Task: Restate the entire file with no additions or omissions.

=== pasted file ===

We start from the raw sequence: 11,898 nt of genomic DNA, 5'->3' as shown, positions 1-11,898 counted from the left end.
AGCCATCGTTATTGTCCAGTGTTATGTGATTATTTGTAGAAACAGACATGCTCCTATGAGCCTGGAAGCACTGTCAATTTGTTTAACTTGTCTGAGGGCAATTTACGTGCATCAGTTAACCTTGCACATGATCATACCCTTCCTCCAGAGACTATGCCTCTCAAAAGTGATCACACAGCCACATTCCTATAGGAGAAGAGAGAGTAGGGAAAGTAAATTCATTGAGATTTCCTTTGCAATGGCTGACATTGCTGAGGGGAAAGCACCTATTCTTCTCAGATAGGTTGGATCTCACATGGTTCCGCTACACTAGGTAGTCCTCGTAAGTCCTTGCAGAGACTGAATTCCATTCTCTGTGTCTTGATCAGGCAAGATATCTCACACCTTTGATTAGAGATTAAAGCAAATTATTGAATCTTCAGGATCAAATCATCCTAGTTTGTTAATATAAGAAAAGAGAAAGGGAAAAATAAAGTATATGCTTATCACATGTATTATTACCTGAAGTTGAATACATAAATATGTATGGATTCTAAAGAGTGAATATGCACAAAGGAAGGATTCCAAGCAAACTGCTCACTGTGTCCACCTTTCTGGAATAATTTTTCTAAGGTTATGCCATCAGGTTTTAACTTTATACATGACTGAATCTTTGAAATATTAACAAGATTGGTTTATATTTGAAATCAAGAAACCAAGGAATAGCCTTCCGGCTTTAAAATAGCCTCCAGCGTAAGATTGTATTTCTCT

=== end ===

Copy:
We start from the raw sequence: 11,898 nt of genomic DNA, 5'->3' as shown, positions 1-11,898 counted from the left end.
AGCCATCGTTATTGTCCAGTGTTATGTGATTATTTGTAGAAACAGACATGCTCCTATGAGCCTGGAAGCACTGTCAATTTGTTTAACTTGTCTGAGGGCAATTTACGTGCATCAGTTAACCTTGCACATGATCATACCCTTCCTCCAGAGACTATGCCTCTCAAAAGTGATCACACAGCCACATTCCTATAGGAGAAGAGAGAGTAGGGAAAGTAAATTCATTGAGATTTCCTTTGCAATGGCTGACATTGCTGAGGGGAAAGCACCTATTCTTCTCAGATAGGTTGGATCTCACATGGTTCCGCTACACTAGGTAGTCCTCGTAAGTCCTTGCAGAGACTGAATTCCATTCTCTGTGTCTTGATCAGGCAAGATATCTCACACCTTTGATTAGAGATTAAAGCAAATTATTGAATCTTCAGGATCAAATCATCCTAGTTTGTTAATATAAGAAAAGAGAAAGGGAAAAATAAAGTATATGCTTATCACATGTATTATTACCTGAAGTTGAATACATAAATATGTATGGATTCTAAAGAGTGAATATGCACAAAGGAAGGATTCCAAGCAAACTGCTCACTGTGTCCACCTTTCTGGAATAATTTTTCTAAGGTTATGCCATCAGGTTTTAACTTTATACATGACTGAATCTTTGAAATATTAACAAGATTGGTTTATATTTGAAATCAAGAAACCAAGGAATAGCCTTCCGGCTTTAAAATAGCCTCCAGCGTAAGATTGTATTTCTCT